Just how fast is Usain Bolt? On Sunday, the 25-year-old Jamaican proved again why he's considered the fastest man alive and the greatest sprinter in history — demolishing the 100m final with a new Olympic record of 9.63 seconds, despite being hobbled by back injuries. He claimed gold again in Thursday's 200m dash, with a 2012 world-best time of 19.32 seconds, becoming the first runner ever to sweep both events in back-to-back games. Here's a look at Bolt's superhuman quickness, by the numbers:
Seconds in which Bolt ran the 100m in London, an Olympic record
Seconds it took for Bolt to run the 100m in a 2009 Berlin race — the fastest time recorded in history and the current world record
Feet by which pioneering Olympic sprinter Thomas Burke would have trailed Bolt at the finish line if he had time-traveled to 2012 to compete in the 100m. In 1896, Burke finished the 100m sprint with a then-record time of 12 seconds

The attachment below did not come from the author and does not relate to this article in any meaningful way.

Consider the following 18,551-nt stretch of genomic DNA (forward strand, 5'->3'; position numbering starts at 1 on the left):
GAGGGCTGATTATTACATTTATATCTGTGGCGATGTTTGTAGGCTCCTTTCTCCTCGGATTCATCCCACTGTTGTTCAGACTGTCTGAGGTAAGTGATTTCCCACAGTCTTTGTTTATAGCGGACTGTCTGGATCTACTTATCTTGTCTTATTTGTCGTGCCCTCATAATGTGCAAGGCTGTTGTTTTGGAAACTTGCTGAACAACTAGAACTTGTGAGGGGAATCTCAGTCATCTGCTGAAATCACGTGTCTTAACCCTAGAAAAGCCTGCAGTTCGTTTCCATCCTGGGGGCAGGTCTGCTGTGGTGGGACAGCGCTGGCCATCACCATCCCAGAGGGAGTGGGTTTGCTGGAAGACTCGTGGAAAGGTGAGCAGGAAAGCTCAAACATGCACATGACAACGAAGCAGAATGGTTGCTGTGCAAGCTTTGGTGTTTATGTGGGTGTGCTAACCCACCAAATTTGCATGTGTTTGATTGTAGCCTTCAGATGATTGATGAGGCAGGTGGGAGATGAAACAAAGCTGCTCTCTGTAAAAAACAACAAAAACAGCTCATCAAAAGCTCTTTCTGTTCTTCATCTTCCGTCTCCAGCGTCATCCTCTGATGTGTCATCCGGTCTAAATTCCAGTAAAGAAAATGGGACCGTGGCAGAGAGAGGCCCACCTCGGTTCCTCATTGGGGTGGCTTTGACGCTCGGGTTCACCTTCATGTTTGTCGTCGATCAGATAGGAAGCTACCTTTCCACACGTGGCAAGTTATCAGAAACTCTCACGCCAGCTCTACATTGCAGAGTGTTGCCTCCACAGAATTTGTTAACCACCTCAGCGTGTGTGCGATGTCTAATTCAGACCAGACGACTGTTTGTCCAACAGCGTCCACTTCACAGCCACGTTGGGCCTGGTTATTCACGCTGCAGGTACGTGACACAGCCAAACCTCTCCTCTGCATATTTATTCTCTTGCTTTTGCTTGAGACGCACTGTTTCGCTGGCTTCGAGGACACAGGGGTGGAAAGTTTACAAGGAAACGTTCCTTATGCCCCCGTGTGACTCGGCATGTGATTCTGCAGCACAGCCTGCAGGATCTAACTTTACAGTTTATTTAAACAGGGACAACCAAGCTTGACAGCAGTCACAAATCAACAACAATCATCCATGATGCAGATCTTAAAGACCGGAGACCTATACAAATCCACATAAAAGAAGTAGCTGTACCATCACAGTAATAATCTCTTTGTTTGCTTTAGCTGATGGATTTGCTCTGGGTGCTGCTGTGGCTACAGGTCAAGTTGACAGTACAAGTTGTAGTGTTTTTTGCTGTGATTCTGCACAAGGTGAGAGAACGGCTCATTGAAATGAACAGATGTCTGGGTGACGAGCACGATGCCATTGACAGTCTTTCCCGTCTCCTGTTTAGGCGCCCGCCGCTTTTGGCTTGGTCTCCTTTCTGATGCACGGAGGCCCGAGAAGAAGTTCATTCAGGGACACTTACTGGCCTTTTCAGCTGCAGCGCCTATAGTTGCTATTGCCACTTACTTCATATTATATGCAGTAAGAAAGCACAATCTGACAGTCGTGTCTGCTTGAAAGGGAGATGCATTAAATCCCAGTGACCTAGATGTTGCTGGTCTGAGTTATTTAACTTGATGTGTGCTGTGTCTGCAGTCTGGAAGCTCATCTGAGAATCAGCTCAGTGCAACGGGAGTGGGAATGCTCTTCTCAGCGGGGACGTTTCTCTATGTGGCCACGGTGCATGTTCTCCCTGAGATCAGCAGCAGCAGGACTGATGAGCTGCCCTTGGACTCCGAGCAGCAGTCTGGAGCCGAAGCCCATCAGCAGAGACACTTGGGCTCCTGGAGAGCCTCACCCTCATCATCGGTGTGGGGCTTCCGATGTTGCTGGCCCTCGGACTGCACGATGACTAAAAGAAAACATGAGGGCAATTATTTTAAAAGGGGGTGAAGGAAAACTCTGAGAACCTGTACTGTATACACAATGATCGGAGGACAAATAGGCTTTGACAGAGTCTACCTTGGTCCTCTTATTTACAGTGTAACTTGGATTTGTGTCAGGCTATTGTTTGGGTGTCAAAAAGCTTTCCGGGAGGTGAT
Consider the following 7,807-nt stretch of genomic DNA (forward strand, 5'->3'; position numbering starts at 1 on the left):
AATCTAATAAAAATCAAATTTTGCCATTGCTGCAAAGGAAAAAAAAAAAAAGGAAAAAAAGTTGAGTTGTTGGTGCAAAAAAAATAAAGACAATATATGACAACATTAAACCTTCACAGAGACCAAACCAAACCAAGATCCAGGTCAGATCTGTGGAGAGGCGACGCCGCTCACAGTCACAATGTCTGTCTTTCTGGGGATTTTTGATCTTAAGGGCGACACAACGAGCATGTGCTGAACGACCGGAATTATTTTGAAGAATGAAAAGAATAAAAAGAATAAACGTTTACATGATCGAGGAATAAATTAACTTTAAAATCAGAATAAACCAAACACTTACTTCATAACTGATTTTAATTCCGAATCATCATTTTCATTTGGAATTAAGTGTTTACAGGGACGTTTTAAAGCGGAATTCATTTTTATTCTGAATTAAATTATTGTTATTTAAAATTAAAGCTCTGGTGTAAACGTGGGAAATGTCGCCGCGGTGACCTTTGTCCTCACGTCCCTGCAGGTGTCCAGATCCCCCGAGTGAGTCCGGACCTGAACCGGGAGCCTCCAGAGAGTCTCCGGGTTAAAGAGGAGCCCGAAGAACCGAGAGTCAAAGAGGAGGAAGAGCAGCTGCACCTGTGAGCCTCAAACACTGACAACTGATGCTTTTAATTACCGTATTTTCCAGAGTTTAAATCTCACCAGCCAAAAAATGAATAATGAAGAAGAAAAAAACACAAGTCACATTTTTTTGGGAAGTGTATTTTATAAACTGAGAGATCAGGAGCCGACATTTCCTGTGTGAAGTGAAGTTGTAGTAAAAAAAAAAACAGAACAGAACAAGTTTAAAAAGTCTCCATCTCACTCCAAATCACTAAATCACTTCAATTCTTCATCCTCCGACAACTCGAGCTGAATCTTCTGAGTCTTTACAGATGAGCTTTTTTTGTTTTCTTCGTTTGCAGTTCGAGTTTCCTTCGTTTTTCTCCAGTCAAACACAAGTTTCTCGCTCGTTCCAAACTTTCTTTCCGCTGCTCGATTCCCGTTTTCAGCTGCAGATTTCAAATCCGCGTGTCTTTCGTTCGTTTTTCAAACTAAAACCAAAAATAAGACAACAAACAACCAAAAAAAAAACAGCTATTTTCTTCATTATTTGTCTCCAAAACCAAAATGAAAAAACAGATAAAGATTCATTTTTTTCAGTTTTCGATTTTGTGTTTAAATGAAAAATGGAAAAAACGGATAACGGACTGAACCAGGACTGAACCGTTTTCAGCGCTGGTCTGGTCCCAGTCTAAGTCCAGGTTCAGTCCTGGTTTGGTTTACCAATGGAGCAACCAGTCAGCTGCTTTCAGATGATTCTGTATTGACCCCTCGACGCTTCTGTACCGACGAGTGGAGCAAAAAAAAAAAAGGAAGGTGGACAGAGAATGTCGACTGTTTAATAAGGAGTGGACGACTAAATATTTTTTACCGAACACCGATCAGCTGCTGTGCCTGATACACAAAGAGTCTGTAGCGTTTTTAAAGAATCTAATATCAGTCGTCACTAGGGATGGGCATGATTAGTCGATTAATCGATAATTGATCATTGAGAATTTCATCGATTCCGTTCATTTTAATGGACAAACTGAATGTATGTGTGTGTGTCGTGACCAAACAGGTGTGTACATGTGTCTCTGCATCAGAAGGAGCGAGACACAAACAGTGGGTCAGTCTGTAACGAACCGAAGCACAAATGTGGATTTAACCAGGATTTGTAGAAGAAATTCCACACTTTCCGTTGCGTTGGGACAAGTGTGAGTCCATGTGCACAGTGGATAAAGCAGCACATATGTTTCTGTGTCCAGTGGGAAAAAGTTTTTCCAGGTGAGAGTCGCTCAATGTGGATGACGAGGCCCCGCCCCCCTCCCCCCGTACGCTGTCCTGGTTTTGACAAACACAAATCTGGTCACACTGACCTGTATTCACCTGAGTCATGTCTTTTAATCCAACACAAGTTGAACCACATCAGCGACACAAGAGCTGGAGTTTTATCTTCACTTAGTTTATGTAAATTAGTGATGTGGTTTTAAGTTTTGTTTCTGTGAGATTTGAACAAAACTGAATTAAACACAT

Sprinters in Olympic history who have finished the 100m in under 10 seconds
Seconds in which Bolt ran the 200m final in London. Jamaica took home all three medals in the event, with Bolt countrymen Yohan Blake and Warren Weir finishing silver and bronze, respectively
Miles per hour at which Earth's top runners (including Bolt) max out
Miles per hour the world's fastest land animal, the cheetah, can reach. A cheetah would be able to run the 100m in 5.8 seconds
5'9" to 6'3"
Average height of most world champion-level sprinters, according to the Journal of Sports Science & Medicine
Usain Bolt's height in feet. "For decades, sprinters have been getting taller," says NPR, "propelled upward by a simple law of physics": Taller runners have a higher center of gravity, and thus can fall forward faster
The average ratio between fast-twitch muscles and normal, slower muscles in the quadriceps of average humans
Usain Bolt's likely quad ratio, meaning that 90 percent of the muscles in his quadriceps are of the fast-twitch variety. "Usain Bolt was made to sprint," says Deadspin, "while the rest of us are born to jog."